Nov/Dec 2010 – Vol 5, Issue 2
RAPIDFIRE Reviews – Los Angeles

Seth Kaufman @ Harris Art Gallery
University of La Verne, La Verne California

By Eve Wood

Kaufman’s newest solo exhibition on view at the University of La Verne reads
like a primer for the stunningly dispossessed, the rapturous gesture stripped
bare of all its romance like a man who, unaware that he is naked and
roaming the city streets, comes across a discarded mirror in an alleyway and
finally comes face to face with his truest self, if this is even possible.
Kaufman does not presume self-discovery of course, but puts forth this
complicated supposition in visual terms for us to mull over. Comprised of
several sculptural floor works, a large-scale calligraphic wall piece titled Filial
Rhapsody, and several artist proofs on Polaroid film printed from laser cut
blocks from the “Portrait Impossible” series, Kaufman’s oeuvre is as
unsettling as it is densely electrifying. The gesture of “hiring” his own mother
to write his name in calligraphy on the back wall of the gallery, becomes, not
a self-referential gesture so much as an acknowledgment of the artist’s own
exquisite quirks and idiosyncrasies. We know where he’s come from and his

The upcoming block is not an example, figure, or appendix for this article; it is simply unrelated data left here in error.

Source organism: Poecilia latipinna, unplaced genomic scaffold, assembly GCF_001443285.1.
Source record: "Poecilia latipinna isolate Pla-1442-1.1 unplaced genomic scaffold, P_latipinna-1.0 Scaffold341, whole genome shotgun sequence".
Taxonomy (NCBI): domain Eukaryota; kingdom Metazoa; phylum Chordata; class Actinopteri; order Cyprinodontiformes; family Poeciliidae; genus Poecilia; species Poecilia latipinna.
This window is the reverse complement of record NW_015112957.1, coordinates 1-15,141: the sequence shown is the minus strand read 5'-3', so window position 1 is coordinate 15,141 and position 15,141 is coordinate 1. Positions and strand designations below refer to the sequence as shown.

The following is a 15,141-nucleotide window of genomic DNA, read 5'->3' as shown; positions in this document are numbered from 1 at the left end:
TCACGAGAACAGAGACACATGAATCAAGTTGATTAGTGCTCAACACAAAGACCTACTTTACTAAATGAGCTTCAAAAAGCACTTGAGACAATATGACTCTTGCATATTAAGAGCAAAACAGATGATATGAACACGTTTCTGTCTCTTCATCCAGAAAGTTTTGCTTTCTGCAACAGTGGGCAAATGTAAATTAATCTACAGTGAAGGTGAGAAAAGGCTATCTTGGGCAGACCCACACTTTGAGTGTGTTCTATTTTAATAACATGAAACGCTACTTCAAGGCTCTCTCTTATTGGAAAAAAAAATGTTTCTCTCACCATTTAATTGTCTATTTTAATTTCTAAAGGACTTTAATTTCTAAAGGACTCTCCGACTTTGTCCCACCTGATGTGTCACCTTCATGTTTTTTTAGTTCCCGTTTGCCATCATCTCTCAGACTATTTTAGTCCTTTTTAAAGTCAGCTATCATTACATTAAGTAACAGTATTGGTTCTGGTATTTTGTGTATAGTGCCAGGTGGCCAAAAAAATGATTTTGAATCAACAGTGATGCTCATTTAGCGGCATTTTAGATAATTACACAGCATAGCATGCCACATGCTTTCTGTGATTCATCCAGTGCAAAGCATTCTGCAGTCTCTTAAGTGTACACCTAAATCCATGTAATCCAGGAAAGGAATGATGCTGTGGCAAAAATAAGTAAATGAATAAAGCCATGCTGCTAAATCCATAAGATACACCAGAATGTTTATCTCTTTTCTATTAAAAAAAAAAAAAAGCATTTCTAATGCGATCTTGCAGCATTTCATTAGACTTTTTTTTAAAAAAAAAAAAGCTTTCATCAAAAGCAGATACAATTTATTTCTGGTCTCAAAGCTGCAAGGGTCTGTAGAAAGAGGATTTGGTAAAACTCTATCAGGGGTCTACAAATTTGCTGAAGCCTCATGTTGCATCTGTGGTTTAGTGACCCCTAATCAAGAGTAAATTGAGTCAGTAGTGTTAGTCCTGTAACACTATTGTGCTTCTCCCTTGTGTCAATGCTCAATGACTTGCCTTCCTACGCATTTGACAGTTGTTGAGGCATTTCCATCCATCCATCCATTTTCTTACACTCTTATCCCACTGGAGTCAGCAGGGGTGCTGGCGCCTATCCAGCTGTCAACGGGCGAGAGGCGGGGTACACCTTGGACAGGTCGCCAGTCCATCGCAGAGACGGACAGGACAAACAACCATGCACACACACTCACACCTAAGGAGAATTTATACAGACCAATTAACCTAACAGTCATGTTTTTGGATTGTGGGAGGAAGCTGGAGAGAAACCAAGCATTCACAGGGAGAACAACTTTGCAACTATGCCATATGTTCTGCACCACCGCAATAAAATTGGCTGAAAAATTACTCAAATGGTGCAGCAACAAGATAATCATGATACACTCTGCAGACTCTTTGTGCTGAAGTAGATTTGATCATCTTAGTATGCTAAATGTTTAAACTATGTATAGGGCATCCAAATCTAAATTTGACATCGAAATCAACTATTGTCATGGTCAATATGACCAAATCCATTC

public admission of this is incredibly powerful. Kaufman’s sculptures however
are riveting in a way that feels primal and absolutely essential. Works like My
Nascent Transgression, combine a variety of materials, creating a bizarrely
seductive totem that is as ludicrous as it is lovely. Other sculptures like the
wondrously cavernous Bread and Such, made from urethane and painted in
putrid shades of pink and green, speak similarly to the idea of beauty as not
only completely subjective, but also non-negotiable. No one does this quite
like Kaufman with his uniquely unquantifiable vision, and he revels, as he
should, in his own complexity, the free-falling associations that build up in
the wake of each new idea.